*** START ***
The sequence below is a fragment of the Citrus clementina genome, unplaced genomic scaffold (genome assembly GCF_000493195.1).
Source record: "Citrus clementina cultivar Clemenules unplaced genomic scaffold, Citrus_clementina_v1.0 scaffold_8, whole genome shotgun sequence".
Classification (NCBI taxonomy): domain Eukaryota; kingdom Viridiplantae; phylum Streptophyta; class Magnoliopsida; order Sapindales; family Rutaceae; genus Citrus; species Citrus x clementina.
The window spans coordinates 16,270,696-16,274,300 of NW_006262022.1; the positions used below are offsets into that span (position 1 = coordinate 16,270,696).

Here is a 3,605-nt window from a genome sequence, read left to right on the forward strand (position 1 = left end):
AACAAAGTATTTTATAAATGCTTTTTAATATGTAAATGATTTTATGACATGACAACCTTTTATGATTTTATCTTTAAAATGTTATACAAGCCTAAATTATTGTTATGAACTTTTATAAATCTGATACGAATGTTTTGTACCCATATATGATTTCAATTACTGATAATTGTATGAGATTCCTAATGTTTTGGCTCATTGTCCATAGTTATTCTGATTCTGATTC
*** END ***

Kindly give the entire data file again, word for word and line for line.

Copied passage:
The sequence below is a fragment of the Citrus clementina genome, unplaced genomic scaffold (genome assembly GCF_000493195.1).
Source record: "Citrus clementina cultivar Clemenules unplaced genomic scaffold, Citrus_clementina_v1.0 scaffold_8, whole genome shotgun sequence".
Classification (NCBI taxonomy): domain Eukaryota; kingdom Viridiplantae; phylum Streptophyta; class Magnoliopsida; order Sapindales; family Rutaceae; genus Citrus; species Citrus x clementina.
The window spans coordinates 16,270,696-16,274,300 of NW_006262022.1; the positions used below are offsets into that span (position 1 = coordinate 16,270,696).

Here is a 3,605-nt window from a genome sequence, read left to right on the forward strand (position 1 = left end):
AACAAAGTATTTTATAAATGCTTTTTAATATGTAAATGATTTTATGACATGACAACCTTTTATGATTTTATCTTTAAAATGTTATACAAGCCTAAATTATTGTTATGAACTTTTATAAATCTGATACGAATGTTTTGTACCCATATATGATTTCAATTACTGATAATTGTATGAGATTCCTAATGTTTTGGCTCATTGTCCATAGTTATTCTGATTCTGATTC